You ask, I answer, part two

Taking another question each from B.C and Nicki:

How do you stay motivated to send stuff out into the wide world of publishing?

Random digression: I grew up in Reno. As you might have heard, there are slot machines there, at least a couple. Casinos will advertise things like “97.3% payback!” Right — for every $100 you bet, you lose $2.70, and people keep playing. You have to ask yourself why.

Intermittent reinforcement. Basically, animals and people are more likely to continue a given behavior if they’re only rewarded some of the time. Those random payoffs? Keep people gambling, even if overall they’re losing money.

From a psychological perspective, the fact that I had an early success (short story sale), followed by intermittent other successes, predisposes me to maintain the pattern of behavior that leads to that reward. Fortunately, I’m only losing time, not money, to the process, and along the way I’m getting better at my writing.

That’s the other thing that keeps me going — as time has gone on, I’ve had more near misses, more personal rejections, more successes in the various ways that I define success. My writing is getting better, and the chances of selling it are going up. And as my thesis advisor often said, “If you don’t ask, you don’t get.” If I don’t submit my stories to markets, the answer is automatically “No.” The only way to get a “Yes” is to send it out.

It also helps that I’m a stubborn woman from a family of stubborn people and most of the time, I treat “no” as meaning “You just haven’t tried hard enough yet.” (This is also why I spent much longer bashing my head against my thesis project in grad school than any rational person would have done.)

Best book you’ve read this month, whatever it was

I’m in the middle of a few, and some are really excellent. But I did recently finish an older how-to writing book, Writing Novels That Sell, by Jack M. Bickham. I took a while to read it because some of the chapters really required time to sink in. I wrote a review, and if/when it’s available online, I’ll post a link. Meanwhile, that’s my current nonfiction recommendation.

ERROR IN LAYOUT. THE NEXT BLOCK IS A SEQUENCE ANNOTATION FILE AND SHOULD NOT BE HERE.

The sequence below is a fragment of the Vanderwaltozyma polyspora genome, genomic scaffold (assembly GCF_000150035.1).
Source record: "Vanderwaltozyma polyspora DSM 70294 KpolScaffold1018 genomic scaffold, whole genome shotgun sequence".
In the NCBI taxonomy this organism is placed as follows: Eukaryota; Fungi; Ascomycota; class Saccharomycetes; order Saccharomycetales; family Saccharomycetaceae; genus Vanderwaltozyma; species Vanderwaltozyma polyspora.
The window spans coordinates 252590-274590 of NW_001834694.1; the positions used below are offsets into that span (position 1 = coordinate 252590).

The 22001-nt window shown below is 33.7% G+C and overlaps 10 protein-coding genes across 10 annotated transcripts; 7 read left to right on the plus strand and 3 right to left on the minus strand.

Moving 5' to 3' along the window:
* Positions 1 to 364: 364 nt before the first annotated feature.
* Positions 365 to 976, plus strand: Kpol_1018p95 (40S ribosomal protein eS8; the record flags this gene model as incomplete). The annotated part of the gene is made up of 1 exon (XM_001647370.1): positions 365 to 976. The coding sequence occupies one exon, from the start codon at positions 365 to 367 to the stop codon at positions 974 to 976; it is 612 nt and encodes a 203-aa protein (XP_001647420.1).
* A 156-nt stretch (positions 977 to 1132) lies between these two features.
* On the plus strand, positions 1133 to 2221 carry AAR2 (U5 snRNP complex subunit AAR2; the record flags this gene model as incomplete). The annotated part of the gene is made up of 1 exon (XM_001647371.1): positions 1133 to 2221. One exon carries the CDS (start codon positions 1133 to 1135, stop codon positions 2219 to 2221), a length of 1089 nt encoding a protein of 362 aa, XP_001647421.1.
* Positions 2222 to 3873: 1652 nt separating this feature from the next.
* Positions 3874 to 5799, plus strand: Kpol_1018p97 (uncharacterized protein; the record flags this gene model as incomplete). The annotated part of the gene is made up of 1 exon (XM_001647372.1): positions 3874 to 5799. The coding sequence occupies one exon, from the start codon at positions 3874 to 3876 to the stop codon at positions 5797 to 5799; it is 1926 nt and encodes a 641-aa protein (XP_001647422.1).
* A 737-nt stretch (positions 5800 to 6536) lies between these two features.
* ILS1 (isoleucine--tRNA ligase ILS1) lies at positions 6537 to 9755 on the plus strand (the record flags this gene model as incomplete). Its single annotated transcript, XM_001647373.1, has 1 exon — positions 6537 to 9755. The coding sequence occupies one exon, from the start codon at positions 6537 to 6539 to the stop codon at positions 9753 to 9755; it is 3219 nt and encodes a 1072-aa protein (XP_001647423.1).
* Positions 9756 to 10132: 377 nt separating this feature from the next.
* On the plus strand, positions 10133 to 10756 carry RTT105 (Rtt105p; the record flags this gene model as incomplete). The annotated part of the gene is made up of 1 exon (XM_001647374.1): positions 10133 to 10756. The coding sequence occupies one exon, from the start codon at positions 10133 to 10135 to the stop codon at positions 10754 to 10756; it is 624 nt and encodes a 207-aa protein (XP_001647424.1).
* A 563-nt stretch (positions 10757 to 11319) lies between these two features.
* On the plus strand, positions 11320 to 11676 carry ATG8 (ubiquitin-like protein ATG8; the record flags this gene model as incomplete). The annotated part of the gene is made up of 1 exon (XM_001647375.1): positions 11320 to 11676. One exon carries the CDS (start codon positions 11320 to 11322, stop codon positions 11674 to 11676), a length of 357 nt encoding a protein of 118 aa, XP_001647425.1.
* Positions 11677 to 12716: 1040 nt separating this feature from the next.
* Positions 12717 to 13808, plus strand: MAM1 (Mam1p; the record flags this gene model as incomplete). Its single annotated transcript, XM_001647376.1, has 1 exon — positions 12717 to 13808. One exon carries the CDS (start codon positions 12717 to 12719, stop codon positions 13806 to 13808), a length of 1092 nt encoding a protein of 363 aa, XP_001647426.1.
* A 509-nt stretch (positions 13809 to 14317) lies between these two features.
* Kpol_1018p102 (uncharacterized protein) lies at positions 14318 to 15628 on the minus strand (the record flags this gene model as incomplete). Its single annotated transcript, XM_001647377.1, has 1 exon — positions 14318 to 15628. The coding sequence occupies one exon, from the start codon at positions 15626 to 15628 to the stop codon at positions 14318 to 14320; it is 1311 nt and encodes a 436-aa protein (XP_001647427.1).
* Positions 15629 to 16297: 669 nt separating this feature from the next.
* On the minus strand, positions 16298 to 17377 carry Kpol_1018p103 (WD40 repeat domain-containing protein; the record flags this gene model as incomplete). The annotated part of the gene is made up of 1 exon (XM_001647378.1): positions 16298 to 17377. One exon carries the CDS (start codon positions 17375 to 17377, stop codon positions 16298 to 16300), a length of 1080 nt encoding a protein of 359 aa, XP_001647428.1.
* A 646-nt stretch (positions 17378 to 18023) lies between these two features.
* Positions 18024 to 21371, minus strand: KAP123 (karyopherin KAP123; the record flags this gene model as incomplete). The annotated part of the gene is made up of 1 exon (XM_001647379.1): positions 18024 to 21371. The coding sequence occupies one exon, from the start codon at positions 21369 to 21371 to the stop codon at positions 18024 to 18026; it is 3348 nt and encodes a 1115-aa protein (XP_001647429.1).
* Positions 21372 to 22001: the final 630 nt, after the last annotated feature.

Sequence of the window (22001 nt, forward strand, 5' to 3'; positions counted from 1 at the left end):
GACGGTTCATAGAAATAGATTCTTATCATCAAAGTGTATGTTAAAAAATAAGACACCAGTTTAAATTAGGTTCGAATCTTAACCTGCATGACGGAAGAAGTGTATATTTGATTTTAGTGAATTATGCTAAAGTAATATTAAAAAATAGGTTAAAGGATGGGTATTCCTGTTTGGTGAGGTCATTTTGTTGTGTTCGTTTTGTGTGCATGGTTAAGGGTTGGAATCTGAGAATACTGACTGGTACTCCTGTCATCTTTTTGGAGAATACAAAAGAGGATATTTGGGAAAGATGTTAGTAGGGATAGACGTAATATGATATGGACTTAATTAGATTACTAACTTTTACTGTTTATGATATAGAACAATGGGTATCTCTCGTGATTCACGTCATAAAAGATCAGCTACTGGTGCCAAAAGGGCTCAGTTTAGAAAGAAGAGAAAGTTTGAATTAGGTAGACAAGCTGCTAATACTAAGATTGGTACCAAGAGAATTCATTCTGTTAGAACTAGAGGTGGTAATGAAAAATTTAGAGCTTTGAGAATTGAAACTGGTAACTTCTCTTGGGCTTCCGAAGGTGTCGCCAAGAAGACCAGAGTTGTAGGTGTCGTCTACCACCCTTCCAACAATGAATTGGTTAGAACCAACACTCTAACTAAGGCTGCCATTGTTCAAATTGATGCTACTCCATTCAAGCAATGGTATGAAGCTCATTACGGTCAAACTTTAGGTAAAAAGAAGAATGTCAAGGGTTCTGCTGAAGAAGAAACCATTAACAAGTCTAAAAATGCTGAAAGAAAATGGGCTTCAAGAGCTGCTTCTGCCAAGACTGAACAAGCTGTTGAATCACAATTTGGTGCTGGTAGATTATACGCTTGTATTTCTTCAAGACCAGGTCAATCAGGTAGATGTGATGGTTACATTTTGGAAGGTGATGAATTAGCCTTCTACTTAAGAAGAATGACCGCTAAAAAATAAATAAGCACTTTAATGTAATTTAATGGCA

Oddly enough, most of my current TBR pile is MG or YA, and I’m actually feeling stressed because I’m getting so little of it done.

P is for perseverance

Otherwise known as, why quit when you’re behind?

No, really. If you haven’t reached your goal yet, and you quit, you’ll never reach it.

Perseverance is the art of creating a goal and focusing on it — either on the long-term goal or on each step you need to take along the way — until you’ve reached it.

Sometimes, the goal is something like making it through another week. Sometimes, it’s writing a novel. Sometimes, it’s running a race, learning a new language, or raising a child.

Perseverance gets us through. Take it one day at a time, one step at a time — in my case, literally. Perseverance helped me relearn to walk, more than once. Perseverance is helping me relearn to run. Perseverance keeps me going.

What have you persevered at recently?